And so, I talked to my college buddies.  I had coffee with a friend I hadn’t seen for three years.  I reconnected with one of my besties from high school.  At Christmas, I sent messages to people I did Xmas shows with when I was in my teens.  I just so happened to message my middle school best friend the night before she got engaged.  Yesterday, I messaged a friend I haven’t seen in at least a decade AND my former therapist.  My point is that I tried to reach out, and good things came of it.


I hope these people know.  I hope all the people I have ever met in my life know…that I am here.  If I loved you before, I have not stopped.  I wrote a play once, and the premise was that love, in all its forms, does not dissipate.  Take a relationship…you may break up, it may be awful, but you loved them once, and that love lives on in your subconscious whether you acknowledge it or not.  Or, someone you’ve had a falling out with…for instance, there is a woman that I’m pretty sure doesn’t like me.  And that’s fine.  She doesn’t have to.  We had a falling out many years ago, and I personally don’t think she’s ever forgiven me.  Again, that’s fine, it’s her prerogative.  Still, if she called me in a panic, I’d summon the part of me that used to be friends with her and run to her aid.  It’s just the kind of person I am, and why I believe that the love remains.

I do not give up on people.  It may seem that way at times, because I fall into depressive episodes that can last anywhere from an hour to five years.  I hate losing my people, be it to distance, time, or circumstance.  I will always, always be here.  Do not hesitate.  I don’t want to hear them read your name at the suicide walk, guys.

And also…maybe I just miss you.

My point is to reconnect.  To try to do something to maintain the relationships that mattered to you, even though the world seems to have gotten in the way.  And if you’re in a really dark place, all the more reason to reach out.  And if you need me, I’m here.

Words About Words

Literally the only thing on my mind today is writing.  So, I’m going to write about that.

There are three main things I work on daily.  One is my blog…I may not type it up until Monday or Thursday morning but I am thinking about it all week long.  I try to come up with a topic early so I can ponder it on non-blog days and have it ready to go when it’s time.  The problem lately is that I haven’t got much to say.  Sometimes 45 or someone does something utterly crazy and I want to write about that…though I often deter myself because I don’t want to give that man any more time in the spotlight than he deserves. Sometimes I will have a tale to tell about my weekend or the kiddos or Hubs.  Sometimes I will think about writing about my fishing expeditions, as I learn how to master the craft.  Most of the time, though, I have so many thoughts that it is hard to choose just one.

The second thing I contend with on a daily basis is my novel.  I will admit I have not touched it since December, and really need to get on that.  It’s in its 4th draft.  I sent it to some folks to read but haven’t really gotten any feedback.  I am thinking screw it…just do another edit.  Add some stuff that you’ve made notes on in the past few months. Take out what you feel weird about.  Hope it’s still long enough, and then go find yourself a publisher!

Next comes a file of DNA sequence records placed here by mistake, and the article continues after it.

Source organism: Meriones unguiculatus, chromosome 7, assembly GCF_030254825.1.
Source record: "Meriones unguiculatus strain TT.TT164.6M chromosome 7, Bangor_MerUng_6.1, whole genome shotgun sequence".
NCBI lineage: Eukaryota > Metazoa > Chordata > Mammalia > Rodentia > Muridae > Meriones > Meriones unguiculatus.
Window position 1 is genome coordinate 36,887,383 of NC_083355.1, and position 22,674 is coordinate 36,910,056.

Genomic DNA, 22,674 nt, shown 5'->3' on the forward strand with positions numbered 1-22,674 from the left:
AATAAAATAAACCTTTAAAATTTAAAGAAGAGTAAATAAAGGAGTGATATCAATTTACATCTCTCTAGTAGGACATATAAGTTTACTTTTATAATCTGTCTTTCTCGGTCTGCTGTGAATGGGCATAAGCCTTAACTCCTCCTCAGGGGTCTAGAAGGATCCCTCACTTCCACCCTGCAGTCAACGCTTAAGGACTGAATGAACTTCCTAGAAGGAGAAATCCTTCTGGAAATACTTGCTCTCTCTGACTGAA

Publishing, to me, is a slightly less daunting task than it was 2 months ago.  I know a novel is a whole other situation compared to a poetry collection, but I have a very “I did it before, I can do it again” mentality going. 

Finally, there’s poetry, my first true love. 

I haven’t written one in weeks.  Not for lack of trying, it’s just that I am not feeling that poetic inspiration right now.  Most of my daily poetry work has to do with hyping my book on Twitter and begging people to leave reviews.  My book, I hope, is doing well…three 5-star reviews in a month, which is nice.  I get my report at the beginning of July, and am realizing I’m more excited to see how many copies I sold than to get my check.  I just want my work out there.  Money is a secondary gift. 

Oh, but I did have FIVE poems published this week and you should definitely check them out here.

Anyhoo, next to my desk there is a table.  On that table is something my dad made me:  my first paycheck, framed, with the book cover in the background.  My final proof sits next to it.  I look at these items and remind myself that I can do this.  I have always had the talent, and now I have the drive, also.  My first collection is about how mental health has affected me over the past twenty years.  But the biggest thing it did was shut down my writing: long stretches of block due to meds that worked wrong…and that ever present voice whispering “You’re just not good enough.”

Now, I have slayed those demons, and while their injured voices still appear from time to time, I know I am stronger than they are, now.  The proof is in the proof.

Anyway, happy Monday.  And happy writing, to all those struggling with thier pens right now.  You can do it, too.

On Guns and Writing

While in the country with Mark’s family, there was an opportunity for the boys to shoot BB guns.  My nephew JJ asked if I wanted to give it a try.  M said no, I hate guns, and JJ cocked his head at me in a disbelieving way.  I think it’s safe to assume most people he knows have fired some sort of gun, so I must’ve been a rarity.  I did look at them, and ask how to load them, and he said “if you don’t like them, why do you care?”  Ah, young grasshopper. Because I’m a writer.